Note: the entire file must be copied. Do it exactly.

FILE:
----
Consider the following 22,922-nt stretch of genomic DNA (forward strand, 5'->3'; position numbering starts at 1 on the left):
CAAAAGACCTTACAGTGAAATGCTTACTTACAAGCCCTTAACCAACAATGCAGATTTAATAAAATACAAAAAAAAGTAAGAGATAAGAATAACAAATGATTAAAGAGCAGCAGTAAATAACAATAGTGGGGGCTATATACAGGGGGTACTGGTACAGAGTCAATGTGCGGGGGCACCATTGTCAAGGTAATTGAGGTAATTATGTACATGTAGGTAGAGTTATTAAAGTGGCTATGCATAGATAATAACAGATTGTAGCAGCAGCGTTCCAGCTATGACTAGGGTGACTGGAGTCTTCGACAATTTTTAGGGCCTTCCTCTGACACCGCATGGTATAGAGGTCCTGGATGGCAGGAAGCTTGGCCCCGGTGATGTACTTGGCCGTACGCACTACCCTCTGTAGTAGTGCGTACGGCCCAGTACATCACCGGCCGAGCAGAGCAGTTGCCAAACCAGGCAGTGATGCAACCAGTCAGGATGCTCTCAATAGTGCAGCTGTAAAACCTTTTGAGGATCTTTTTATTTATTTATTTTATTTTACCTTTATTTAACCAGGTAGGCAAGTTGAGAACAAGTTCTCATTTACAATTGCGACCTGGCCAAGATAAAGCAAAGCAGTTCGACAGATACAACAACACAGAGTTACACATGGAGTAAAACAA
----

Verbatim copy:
Consider the following 22,922-nt stretch of genomic DNA (forward strand, 5'->3'; position numbering starts at 1 on the left):
CAAAAGACCTTACAGTGAAATGCTTACTTACAAGCCCTTAACCAACAATGCAGATTTAATAAAATACAAAAAAAAGTAAGAGATAAGAATAACAAATGATTAAAGAGCAGCAGTAAATAACAATAGTGGGGGCTATATACAGGGGGTACTGGTACAGAGTCAATGTGCGGGGGCACCATTGTCAAGGTAATTGAGGTAATTATGTACATGTAGGTAGAGTTATTAAAGTGGCTATGCATAGATAATAACAGATTGTAGCAGCAGCGTTCCAGCTATGACTAGGGTGACTGGAGTCTTCGACAATTTTTAGGGCCTTCCTCTGACACCGCATGGTATAGAGGTCCTGGATGGCAGGAAGCTTGGCCCCGGTGATGTACTTGGCCGTACGCACTACCCTCTGTAGTAGTGCGTACGGCCCAGTACATCACCGGCCGAGCAGAGCAGTTGCCAAACCAGGCAGTGATGCAACCAGTCAGGATGCTCTCAATAGTGCAGCTGTAAAACCTTTTGAGGATCTTTTTATTTATTTATTTTATTTTACCTTTATTTAACCAGGTAGGCAAGTTGAGAACAAGTTCTCATTTACAATTGCGACCTGGCCAAGATAAAGCAAAGCAGTTCGACAGATACAACAACACAGAGTTACACATGGAGTAAAACAA